All java source code has the following package statememt: package rmi.hello;
Source for HelloServer had the following: Naming.rebind("//localhost/HelloServer", obj);
Following is the dos commands I am running: D:\> start rmiregistry D:\Java\public_html\classes> java -Djava.rmi.server.codebase=http://localhost/HelloServer/ -Djava.security.policy="C:\Program Files\Java\jdk1.5.0\jre\lib\security\javaRMI.policy" rmi.hello.HelloServer
Error is(not all lines included): java.rmi.UnmarshalException: error unmarshalling arguments; nested excep tion is: java.lang.ClassNotFoundException: rmi.hello.HelloServer_Stub java.rmi.ServerException: RemoteException occurred in server thread; nested exce ption is: java.rmi.UnmarshalException: error unmarshalling arguments; nested excep tion is: java.lang.ClassNotFoundException: rmi.hello.HelloServer_Stub at sun.rmi.server.UnicastServerRef.oldDispatch(UnicastServerRef.java:385 )
Codebase is like the classpath - if you have a http server running with a jar file out there somewhere, you can point to it using a HTTP:// URL and the RMI client will download it dynamically. If (in your case) it's a file on the machine somewhere you can use file:///C:/whatever/ to point to it. From the example command line you gave, it looks like you're confusing the codebase and the name in the RMI naming server where your instance is bound.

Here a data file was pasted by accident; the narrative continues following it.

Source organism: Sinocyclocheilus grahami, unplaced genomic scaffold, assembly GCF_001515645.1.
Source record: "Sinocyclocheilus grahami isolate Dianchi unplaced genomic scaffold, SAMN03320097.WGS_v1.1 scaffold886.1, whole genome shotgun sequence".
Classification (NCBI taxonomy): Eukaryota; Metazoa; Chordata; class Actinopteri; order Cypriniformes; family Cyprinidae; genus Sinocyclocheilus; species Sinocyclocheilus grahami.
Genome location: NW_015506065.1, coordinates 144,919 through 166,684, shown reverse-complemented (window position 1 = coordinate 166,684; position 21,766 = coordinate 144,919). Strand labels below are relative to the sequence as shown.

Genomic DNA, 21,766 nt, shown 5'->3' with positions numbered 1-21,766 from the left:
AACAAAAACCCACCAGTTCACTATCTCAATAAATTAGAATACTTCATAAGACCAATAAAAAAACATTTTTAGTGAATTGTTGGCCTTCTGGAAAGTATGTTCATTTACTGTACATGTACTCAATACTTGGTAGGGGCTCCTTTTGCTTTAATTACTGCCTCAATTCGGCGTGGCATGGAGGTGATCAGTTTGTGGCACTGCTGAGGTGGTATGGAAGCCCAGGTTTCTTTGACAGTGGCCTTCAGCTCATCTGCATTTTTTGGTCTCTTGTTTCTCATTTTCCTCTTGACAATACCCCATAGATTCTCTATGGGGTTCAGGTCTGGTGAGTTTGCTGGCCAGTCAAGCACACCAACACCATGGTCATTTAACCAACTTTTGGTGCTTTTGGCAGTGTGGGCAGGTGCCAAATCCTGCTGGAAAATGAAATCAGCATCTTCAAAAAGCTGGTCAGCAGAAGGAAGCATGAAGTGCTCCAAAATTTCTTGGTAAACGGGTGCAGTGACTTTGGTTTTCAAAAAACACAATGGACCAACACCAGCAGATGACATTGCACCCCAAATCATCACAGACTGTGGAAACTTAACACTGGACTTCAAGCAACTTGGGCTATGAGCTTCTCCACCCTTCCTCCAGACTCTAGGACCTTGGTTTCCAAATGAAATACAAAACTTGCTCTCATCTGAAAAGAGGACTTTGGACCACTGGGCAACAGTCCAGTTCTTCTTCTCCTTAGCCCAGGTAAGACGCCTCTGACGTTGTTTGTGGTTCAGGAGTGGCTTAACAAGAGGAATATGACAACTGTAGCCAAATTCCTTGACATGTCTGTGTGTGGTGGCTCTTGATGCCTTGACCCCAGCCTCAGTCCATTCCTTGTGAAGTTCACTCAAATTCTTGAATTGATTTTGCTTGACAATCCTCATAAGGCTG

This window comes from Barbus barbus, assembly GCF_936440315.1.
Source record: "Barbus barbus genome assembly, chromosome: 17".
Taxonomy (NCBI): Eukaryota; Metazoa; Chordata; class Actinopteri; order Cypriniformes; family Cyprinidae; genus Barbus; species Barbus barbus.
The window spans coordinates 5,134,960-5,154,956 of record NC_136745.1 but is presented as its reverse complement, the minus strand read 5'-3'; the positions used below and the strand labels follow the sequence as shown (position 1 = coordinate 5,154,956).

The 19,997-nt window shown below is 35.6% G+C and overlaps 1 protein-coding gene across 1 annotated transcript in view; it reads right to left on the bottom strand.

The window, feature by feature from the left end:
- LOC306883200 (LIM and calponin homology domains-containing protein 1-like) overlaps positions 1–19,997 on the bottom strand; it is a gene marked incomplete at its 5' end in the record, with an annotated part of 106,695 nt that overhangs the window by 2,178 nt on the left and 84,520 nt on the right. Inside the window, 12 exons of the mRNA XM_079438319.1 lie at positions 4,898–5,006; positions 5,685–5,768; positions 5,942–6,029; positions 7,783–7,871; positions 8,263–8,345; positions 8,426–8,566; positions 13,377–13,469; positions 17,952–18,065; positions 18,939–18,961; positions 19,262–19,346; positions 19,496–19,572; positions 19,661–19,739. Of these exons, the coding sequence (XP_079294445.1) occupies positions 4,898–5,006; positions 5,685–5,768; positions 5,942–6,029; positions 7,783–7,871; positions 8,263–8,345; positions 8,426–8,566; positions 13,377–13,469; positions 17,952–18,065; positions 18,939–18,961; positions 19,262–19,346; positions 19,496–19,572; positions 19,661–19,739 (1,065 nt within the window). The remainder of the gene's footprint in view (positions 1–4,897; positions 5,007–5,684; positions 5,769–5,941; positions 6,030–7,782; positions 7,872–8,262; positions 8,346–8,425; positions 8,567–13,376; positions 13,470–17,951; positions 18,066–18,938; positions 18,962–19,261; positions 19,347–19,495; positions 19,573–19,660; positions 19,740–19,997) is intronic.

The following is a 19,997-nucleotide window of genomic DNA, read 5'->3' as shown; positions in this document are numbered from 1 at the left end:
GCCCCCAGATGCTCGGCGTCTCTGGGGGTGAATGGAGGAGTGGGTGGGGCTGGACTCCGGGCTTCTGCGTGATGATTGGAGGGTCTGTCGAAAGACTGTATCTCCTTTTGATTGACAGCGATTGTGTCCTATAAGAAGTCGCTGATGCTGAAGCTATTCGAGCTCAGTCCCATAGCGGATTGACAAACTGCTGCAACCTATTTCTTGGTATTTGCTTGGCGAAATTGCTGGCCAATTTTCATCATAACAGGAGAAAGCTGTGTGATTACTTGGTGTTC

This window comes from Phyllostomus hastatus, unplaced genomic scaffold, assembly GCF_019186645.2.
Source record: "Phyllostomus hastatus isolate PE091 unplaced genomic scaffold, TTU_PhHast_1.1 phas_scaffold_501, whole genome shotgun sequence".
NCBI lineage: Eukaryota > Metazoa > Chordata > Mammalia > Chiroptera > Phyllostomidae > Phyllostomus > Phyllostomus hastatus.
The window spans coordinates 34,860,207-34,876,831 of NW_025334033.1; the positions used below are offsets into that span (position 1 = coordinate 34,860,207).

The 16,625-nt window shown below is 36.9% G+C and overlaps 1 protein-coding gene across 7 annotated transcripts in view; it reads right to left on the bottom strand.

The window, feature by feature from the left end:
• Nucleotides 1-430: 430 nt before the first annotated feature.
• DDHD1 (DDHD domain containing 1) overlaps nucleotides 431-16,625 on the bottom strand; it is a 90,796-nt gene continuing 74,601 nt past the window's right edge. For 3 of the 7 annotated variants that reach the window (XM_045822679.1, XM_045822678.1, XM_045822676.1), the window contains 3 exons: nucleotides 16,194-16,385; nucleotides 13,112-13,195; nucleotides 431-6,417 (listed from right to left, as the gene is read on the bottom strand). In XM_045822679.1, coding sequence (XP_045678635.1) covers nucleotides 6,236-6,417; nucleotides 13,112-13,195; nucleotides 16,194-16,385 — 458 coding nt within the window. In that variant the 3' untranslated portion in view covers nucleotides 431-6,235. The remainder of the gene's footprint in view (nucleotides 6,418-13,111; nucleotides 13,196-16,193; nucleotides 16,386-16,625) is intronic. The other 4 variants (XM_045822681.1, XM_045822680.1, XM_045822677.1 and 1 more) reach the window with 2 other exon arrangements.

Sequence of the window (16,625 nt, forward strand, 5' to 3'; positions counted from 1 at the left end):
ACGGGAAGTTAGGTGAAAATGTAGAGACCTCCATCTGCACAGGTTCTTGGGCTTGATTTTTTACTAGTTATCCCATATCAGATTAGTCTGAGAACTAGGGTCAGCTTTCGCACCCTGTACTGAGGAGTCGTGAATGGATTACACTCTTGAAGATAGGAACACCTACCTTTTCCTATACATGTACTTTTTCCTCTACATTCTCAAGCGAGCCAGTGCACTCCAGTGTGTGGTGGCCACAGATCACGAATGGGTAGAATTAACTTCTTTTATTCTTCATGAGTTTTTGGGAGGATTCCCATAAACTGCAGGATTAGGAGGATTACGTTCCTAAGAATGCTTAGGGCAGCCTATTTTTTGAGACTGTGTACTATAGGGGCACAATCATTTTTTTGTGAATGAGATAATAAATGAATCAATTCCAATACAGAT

Write once, run anywhere, because there's nowhere to hide! - /. A.C.
Joined: Mar 11, 2005
Thanks, makes perfect sense, but I didn't see that stated anywhere. Does that mean I also need to do the same for the rebind statement?
The argument to rebind (and lookup, and bind) deals with *where* to bind (or find, in the case of lookup) the *running instance* of the service you want, and it looks something like this:
If you leave off the protocol portion it assumes it's "rmi://". If you leave off the address portion it assumes it's "localhost". If you leave off the port portion it assumes it's ":1099". The name portion is always required.
Think of the RMI registry like this... a set of hashtables, each running on a different machine. The "rmi://address:port/" points to the specific hashtable/machine, and the "name" portion provides a "key" to the service you want. [ March 15, 2005: Message edited by: Nathan Pruett ]